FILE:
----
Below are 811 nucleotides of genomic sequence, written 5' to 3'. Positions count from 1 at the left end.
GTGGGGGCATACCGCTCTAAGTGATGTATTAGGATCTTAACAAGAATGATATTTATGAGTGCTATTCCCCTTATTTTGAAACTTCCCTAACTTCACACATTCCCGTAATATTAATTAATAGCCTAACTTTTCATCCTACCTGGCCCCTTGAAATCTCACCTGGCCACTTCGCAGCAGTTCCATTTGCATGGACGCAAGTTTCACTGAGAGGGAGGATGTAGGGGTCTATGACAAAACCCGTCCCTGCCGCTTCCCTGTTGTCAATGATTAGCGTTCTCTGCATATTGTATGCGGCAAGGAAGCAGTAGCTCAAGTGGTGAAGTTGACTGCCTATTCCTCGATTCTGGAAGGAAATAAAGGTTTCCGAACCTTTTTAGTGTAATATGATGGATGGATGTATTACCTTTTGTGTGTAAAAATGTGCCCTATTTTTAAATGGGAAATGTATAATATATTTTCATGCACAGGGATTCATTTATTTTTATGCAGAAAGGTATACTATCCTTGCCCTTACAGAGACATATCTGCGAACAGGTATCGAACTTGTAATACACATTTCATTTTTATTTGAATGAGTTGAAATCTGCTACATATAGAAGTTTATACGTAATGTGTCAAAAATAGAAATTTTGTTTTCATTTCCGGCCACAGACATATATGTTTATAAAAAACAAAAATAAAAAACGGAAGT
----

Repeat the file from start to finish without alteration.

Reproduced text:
Below are 811 nucleotides of genomic sequence, written 5' to 3'. Positions count from 1 at the left end.
GTGGGGGCATACCGCTCTAAGTGATGTATTAGGATCTTAACAAGAATGATATTTATGAGTGCTATTCCCCTTATTTTGAAACTTCCCTAACTTCACACATTCCCGTAATATTAATTAATAGCCTAACTTTTCATCCTACCTGGCCCCTTGAAATCTCACCTGGCCACTTCGCAGCAGTTCCATTTGCATGGACGCAAGTTTCACTGAGAGGGAGGATGTAGGGGTCTATGACAAAACCCGTCCCTGCCGCTTCCCTGTTGTCAATGATTAGCGTTCTCTGCATATTGTATGCGGCAAGGAAGCAGTAGCTCAAGTGGTGAAGTTGACTGCCTATTCCTCGATTCTGGAAGGAAATAAAGGTTTCCGAACCTTTTTAGTGTAATATGATGGATGGATGTATTACCTTTTGTGTGTAAAAATGTGCCCTATTTTTAAATGGGAAATGTATAATATATTTTCATGCACAGGGATTCATTTATTTTTATGCAGAAAGGTATACTATCCTTGCCCTTACAGAGACATATCTGCGAACAGGTATCGAACTTGTAATACACATTTCATTTTTATTTGAATGAGTTGAAATCTGCTACATATAGAAGTTTATACGTAATGTGTCAAAAATAGAAATTTTGTTTTCATTTCCGGCCACAGACATATATGTTTATAAAAAACAAAAATAAAAAACGGAAGT